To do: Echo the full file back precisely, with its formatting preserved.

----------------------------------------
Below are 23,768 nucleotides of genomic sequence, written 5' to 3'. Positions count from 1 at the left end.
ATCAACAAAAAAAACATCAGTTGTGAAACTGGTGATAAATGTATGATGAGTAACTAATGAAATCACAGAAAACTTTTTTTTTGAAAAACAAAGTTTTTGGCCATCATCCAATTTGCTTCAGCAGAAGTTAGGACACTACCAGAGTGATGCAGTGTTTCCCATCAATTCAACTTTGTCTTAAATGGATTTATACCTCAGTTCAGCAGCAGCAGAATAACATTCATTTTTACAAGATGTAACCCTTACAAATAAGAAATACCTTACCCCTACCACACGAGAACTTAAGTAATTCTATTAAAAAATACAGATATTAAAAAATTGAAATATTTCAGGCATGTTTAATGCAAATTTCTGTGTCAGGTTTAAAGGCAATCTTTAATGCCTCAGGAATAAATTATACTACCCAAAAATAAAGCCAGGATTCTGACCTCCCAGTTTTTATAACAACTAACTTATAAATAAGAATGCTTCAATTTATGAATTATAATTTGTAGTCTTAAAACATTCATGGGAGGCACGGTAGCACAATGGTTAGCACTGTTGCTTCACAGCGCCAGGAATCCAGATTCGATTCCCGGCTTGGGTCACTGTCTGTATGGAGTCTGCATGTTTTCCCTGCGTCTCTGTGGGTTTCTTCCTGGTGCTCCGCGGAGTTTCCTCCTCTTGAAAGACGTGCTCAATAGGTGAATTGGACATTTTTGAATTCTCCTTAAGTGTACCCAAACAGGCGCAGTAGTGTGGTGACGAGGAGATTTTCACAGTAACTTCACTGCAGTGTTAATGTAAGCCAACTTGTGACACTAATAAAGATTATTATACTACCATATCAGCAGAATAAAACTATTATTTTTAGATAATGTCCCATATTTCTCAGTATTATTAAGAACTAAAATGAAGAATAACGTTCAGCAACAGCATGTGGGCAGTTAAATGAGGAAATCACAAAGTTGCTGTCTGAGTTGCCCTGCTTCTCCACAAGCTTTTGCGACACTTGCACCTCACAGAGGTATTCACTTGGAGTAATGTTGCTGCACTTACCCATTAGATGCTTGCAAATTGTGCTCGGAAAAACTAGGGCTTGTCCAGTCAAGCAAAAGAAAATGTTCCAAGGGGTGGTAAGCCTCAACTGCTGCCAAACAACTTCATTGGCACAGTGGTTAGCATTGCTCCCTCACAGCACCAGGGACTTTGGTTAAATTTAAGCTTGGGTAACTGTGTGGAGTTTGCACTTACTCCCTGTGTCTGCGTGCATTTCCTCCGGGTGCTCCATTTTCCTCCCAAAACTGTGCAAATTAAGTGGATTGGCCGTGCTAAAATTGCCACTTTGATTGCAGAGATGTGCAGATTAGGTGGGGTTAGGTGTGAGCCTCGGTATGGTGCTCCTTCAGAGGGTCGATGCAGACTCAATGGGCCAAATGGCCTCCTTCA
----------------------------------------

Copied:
Below are 23,768 nucleotides of genomic sequence, written 5' to 3'. Positions count from 1 at the left end.
ATCAACAAAAAAAACATCAGTTGTGAAACTGGTGATAAATGTATGATGAGTAACTAATGAAATCACAGAAAACTTTTTTTTTGAAAAACAAAGTTTTTGGCCATCATCCAATTTGCTTCAGCAGAAGTTAGGACACTACCAGAGTGATGCAGTGTTTCCCATCAATTCAACTTTGTCTTAAATGGATTTATACCTCAGTTCAGCAGCAGCAGAATAACATTCATTTTTACAAGATGTAACCCTTACAAATAAGAAATACCTTACCCCTACCACACGAGAACTTAAGTAATTCTATTAAAAAATACAGATATTAAAAAATTGAAATATTTCAGGCATGTTTAATGCAAATTTCTGTGTCAGGTTTAAAGGCAATCTTTAATGCCTCAGGAATAAATTATACTACCCAAAAATAAAGCCAGGATTCTGACCTCCCAGTTTTTATAACAACTAACTTATAAATAAGAATGCTTCAATTTATGAATTATAATTTGTAGTCTTAAAACATTCATGGGAGGCACGGTAGCACAATGGTTAGCACTGTTGCTTCACAGCGCCAGGAATCCAGATTCGATTCCCGGCTTGGGTCACTGTCTGTATGGAGTCTGCATGTTTTCCCTGCGTCTCTGTGGGTTTCTTCCTGGTGCTCCGCGGAGTTTCCTCCTCTTGAAAGACGTGCTCAATAGGTGAATTGGACATTTTTGAATTCTCCTTAAGTGTACCCAAACAGGCGCAGTAGTGTGGTGACGAGGAGATTTTCACAGTAACTTCACTGCAGTGTTAATGTAAGCCAACTTGTGACACTAATAAAGATTATTATACTACCATATCAGCAGAATAAAACTATTATTTTTAGATAATGTCCCATATTTCTCAGTATTATTAAGAACTAAAATGAAGAATAACGTTCAGCAACAGCATGTGGGCAGTTAAATGAGGAAATCACAAAGTTGCTGTCTGAGTTGCCCTGCTTCTCCACAAGCTTTTGCGACACTTGCACCTCACAGAGGTATTCACTTGGAGTAATGTTGCTGCACTTACCCATTAGATGCTTGCAAATTGTGCTCGGAAAAACTAGGGCTTGTCCAGTCAAGCAAAAGAAAATGTTCCAAGGGGTGGTAAGCCTCAACTGCTGCCAAACAACTTCATTGGCACAGTGGTTAGCATTGCTCCCTCACAGCACCAGGGACTTTGGTTAAATTTAAGCTTGGGTAACTGTGTGGAGTTTGCACTTACTCCCTGTGTCTGCGTGCATTTCCTCCGGGTGCTCCATTTTCCTCCCAAAACTGTGCAAATTAAGTGGATTGGCCGTGCTAAAATTGCCACTTTGATTGCAGAGATGTGCAGATTAGGTGGGGTTAGGTGTGAGCCTCGGTATGGTGCTCCTTCAGAGGGTCGATGCAGACTCAATGGGCCAAATGGCCTCCTTCA